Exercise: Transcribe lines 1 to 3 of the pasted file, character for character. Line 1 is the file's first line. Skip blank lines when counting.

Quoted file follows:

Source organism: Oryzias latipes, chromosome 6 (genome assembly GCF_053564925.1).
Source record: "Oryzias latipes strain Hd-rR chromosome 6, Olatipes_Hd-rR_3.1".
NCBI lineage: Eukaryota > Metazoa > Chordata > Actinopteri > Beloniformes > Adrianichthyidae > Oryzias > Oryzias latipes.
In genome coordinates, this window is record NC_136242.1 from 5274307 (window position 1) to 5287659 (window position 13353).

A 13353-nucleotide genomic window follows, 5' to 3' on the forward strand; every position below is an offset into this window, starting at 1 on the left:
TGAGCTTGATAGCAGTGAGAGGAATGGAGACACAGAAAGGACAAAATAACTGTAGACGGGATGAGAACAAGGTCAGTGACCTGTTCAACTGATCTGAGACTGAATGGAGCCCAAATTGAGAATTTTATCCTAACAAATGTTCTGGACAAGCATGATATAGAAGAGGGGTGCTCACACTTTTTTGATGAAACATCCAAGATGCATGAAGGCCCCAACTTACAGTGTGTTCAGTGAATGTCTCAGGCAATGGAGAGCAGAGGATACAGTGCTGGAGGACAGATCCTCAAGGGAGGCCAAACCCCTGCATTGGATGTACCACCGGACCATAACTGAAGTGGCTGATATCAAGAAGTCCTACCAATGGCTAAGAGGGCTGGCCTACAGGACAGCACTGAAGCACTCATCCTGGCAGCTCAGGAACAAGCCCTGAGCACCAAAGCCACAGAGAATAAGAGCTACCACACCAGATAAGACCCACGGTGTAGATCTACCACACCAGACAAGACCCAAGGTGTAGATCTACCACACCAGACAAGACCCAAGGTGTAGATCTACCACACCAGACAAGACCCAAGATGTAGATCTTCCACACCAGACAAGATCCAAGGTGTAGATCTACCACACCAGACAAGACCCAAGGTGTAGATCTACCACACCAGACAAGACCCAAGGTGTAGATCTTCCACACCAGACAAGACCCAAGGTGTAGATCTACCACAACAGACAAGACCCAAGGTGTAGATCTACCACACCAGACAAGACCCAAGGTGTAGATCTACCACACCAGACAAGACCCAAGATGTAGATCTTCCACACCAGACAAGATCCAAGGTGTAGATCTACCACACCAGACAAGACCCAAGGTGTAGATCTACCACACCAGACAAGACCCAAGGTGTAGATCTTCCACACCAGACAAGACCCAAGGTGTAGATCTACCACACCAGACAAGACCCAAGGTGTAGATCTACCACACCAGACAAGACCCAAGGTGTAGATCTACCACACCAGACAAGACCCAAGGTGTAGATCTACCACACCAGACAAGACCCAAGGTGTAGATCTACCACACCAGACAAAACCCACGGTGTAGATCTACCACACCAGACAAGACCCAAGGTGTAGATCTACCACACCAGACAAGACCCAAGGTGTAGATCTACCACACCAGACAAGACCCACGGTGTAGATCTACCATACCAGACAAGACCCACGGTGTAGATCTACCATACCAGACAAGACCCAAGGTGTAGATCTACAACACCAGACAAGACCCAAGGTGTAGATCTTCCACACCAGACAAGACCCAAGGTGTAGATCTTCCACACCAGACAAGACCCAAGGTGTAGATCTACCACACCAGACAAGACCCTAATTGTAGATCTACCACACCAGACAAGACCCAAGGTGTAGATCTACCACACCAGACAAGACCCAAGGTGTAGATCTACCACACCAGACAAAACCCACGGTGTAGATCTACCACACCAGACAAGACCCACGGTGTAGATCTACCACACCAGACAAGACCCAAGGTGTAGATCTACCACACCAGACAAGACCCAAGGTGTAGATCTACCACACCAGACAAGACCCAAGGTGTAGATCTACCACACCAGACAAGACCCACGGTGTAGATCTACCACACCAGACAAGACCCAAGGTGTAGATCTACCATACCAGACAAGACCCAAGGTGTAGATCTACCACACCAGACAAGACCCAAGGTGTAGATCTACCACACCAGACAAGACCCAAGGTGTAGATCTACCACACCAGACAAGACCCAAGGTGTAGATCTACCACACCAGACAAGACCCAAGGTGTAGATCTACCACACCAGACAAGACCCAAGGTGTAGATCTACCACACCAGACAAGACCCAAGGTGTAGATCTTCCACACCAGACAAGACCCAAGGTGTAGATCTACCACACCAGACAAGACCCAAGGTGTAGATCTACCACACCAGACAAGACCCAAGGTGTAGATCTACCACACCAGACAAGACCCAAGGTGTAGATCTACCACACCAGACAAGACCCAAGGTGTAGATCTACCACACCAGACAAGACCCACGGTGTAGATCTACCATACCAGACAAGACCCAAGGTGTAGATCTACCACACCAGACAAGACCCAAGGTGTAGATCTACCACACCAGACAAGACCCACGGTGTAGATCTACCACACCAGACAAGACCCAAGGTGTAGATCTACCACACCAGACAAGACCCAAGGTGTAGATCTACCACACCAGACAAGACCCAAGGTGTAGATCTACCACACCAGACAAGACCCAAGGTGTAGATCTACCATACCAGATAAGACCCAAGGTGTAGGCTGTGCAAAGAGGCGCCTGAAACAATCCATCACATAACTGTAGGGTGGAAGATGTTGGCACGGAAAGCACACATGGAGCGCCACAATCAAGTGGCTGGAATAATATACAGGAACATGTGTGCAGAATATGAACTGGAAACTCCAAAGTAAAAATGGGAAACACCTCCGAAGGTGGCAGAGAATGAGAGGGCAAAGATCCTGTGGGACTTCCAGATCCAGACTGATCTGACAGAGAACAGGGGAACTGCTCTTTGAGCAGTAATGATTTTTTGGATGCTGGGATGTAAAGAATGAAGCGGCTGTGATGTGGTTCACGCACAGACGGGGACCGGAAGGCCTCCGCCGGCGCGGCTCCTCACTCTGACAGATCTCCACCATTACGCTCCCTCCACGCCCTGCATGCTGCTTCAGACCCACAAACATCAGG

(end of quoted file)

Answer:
Source organism: Oryzias latipes, chromosome 6 (genome assembly GCF_053564925.1).
Source record: "Oryzias latipes strain Hd-rR chromosome 6, Olatipes_Hd-rR_3.1".
NCBI lineage: Eukaryota > Metazoa > Chordata > Actinopteri > Beloniformes > Adrianichthyidae > Oryzias > Oryzias latipes.